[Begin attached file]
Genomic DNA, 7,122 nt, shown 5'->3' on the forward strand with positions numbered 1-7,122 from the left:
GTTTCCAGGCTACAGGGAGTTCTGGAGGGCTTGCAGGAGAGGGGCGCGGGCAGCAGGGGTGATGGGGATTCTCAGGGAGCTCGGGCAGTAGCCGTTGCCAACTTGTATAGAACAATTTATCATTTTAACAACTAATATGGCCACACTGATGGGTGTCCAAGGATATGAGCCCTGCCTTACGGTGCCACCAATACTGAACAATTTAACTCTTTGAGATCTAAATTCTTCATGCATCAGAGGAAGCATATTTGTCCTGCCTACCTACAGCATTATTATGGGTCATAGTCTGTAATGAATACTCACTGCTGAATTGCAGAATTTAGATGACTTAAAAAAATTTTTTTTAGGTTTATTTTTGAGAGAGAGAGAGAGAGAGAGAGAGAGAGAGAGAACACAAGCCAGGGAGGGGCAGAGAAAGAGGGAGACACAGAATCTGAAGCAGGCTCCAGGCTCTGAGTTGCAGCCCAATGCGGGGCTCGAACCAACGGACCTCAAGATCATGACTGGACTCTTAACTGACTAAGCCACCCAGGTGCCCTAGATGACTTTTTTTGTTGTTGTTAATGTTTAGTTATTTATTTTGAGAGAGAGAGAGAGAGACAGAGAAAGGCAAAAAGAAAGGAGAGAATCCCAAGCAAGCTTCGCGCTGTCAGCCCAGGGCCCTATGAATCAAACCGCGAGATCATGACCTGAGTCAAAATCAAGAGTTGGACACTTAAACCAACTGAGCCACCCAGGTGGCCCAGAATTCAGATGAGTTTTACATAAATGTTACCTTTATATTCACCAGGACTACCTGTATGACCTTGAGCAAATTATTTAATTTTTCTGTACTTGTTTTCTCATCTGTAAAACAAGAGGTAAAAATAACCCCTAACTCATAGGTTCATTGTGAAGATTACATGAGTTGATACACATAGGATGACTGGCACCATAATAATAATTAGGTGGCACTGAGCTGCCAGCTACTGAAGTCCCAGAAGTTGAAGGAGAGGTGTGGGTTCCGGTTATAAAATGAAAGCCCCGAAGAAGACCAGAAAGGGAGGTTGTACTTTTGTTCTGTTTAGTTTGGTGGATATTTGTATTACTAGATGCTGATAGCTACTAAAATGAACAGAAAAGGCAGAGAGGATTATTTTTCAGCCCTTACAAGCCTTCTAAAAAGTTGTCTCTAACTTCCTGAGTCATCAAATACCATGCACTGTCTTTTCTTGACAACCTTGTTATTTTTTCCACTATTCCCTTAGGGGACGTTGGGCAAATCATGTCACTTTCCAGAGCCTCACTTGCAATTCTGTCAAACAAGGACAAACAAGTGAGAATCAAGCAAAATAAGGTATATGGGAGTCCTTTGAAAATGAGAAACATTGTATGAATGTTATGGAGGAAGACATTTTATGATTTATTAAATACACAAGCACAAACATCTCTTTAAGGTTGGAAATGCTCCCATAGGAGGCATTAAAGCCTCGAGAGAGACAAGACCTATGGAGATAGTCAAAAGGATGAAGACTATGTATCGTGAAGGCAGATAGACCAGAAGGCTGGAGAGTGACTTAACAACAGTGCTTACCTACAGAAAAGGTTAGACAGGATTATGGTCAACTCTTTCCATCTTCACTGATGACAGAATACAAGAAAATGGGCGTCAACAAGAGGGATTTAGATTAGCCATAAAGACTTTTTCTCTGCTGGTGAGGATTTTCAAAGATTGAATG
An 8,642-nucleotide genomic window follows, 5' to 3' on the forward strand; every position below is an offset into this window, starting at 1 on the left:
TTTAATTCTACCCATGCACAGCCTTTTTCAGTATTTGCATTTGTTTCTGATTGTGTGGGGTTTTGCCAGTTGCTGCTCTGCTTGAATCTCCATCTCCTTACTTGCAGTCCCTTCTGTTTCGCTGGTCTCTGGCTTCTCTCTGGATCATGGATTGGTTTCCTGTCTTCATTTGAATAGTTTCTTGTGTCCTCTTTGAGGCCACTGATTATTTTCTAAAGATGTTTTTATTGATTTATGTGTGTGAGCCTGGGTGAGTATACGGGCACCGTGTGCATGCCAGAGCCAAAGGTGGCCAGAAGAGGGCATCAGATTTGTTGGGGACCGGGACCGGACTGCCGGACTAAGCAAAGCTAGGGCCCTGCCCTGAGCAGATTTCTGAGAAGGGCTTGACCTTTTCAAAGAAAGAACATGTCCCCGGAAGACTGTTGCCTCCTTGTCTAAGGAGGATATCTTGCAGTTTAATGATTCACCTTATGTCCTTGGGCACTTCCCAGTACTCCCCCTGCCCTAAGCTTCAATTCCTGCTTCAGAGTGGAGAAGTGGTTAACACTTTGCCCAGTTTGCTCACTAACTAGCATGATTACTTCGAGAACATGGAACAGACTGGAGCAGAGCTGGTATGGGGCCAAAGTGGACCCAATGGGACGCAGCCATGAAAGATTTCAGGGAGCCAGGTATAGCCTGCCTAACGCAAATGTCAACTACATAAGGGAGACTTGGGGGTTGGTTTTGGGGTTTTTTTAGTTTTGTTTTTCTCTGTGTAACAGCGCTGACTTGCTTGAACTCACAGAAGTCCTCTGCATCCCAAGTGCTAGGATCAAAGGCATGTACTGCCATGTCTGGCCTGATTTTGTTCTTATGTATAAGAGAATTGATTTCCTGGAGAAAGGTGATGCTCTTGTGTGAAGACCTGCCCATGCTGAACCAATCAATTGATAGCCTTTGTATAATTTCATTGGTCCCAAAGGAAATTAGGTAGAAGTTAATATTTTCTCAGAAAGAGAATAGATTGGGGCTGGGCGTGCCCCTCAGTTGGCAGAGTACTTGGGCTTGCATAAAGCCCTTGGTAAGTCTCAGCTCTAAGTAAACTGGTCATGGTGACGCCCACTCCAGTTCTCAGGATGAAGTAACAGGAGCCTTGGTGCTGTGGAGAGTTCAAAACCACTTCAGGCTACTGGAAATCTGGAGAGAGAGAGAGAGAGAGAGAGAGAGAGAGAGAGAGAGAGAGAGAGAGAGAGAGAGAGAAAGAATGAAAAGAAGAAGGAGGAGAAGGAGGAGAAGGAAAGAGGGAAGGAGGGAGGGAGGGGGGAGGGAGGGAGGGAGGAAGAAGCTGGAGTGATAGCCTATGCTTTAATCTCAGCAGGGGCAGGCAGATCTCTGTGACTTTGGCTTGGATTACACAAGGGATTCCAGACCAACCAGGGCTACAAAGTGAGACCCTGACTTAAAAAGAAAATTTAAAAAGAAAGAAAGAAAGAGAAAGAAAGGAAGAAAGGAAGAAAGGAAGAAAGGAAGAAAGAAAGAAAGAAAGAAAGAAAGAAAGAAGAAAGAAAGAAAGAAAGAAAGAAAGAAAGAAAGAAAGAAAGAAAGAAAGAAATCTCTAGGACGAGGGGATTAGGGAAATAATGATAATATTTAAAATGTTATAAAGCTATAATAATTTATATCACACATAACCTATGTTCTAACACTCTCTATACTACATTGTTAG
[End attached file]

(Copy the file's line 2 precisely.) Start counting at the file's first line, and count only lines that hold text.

GTTTCCAGGCTACAGGGAGTTCTGGAGGGCTTGCAGGAGAGGGGCGCGGGCAGCAGGGGTGATGGGGATTCTCAGGGAGCTCGGGCAGTAGCCGTTGCCAACTTGTATAGAACAATTTATCATTTTAACAACTAATATGGCCACACTGATGGGTGTCCAAGGATATGAGCCCTGCCTTACGGTGCCACCAATACTGAACAATTTAACTCTTTGAGATCTAAATTCTTCATGCATCAGAGGAAGCATATTTGTCCTGCCTACCTACAGCATTATTATGGGTCATAGTCTGTAATGAATACTCACTGCTGAATTGCAGAATTTAGATGACTTAAAAAAATTTTTTTTAGGTTTATTTTTGAGAGAGAGAGAGAGAGAGAGAGAGAGAGAGAGAACACAAGCCAGGGAGGGGCAGAGAAAGAGGGAGACACAGAATCTGAAGCAGGCTCCAGGCTCTGAGTTGCAGCCCAATGCGGGGCTCGAACCAACGGACCTCAAGATCATGACTGGACTCTTAACTGACTAAGCCACCCAGGTGCCCTAGATGACTTTTTTTGTTGTTGTTAATGTTTAGTTATTTATTTTGAGAGAGAGAGAGAGAGACAGAGAAAGGCAAAAAGAAAGGAGAGAATCCCAAGCAAGCTTCGCGCTGTCAGCCCAGGGCCCTATGAATCAAACCGCGAGATCATGACCTGAGTCAAAATCAAGAGTTGGACACTTAAACCAACTGAGCCACCCAGGTGGCCCAGAATTCAGATGAGTTTTACATAAATGTTACCTTTATATTCACCAGGACTACCTGTATGACCTTGAGCAAATTATTTAATTTTTCTGTACTTGTTTTCTCATCTGTAAAACAAGAGGTAAAAATAACCCCTAACTCATAGGTTCATTGTGAAGATTACATGAGTTGATACACATAGGATGACTGGCACCATAATAATAATTAGGTGGCACTGAGCTGCCAGCTACTGAAGTCCCAGAAGTTGAAGGAGAGGTGTGGGTTCCGGTTATAAAATGAAAGCCCCGAAGAAGACCAGAAAGGGAGGTTGTACTTTTGTTCTGTTTAGTTTGGTGGATATTTGTATTACTAGATGCTGATAGCTACTAAAATGAACAGAAAAGGCAGAGAGGATTATTTTTCAGCCCTTACAAGCCTTCTAAAAAGTTGTCTCTAACTTCCTGAGTCATCAAATACCATGCACTGTCTTTTCTTGACAACCTTGTTATTTTTTCCACTATTCCCTTAGGGGACGTTGGGCAAATCATGTCACTTTCCAGAGCCTCACTTGCAATTCTGTCAAACAAGGACAAACAAGTGAGAATCAAGCAAAATAAGGTATATGGGAGTCCTTTGAAAATGAGAAACATTGTATGAATGTTATGGAGGAAGACATTTTATGATTTATTAAATACACAAGCACAAACATCTCTTTAAGGTTGGAAATGCTCCCATAGGAGGCATTAAAGCCTCGAGAGAGACAAGACCTATGGAGATAGTCAAAAGGATGAAGACTATGTATCGTGAAGGCAGATAGACCAGAAGGCTGGAGAGTGACTTAACAACAGTGCTTACCTACAGAAAAGGTTAGACAGGATTATGGTCAACTCTTTCCATCTTCACTGATGACAGAATACAAGAAAATGGGCGTCAACAAGAGGGATTTAGATTAGCCATAAAGACTTTTTCTCTGCTGGTGAGGATTTTCAAAGATTGAATG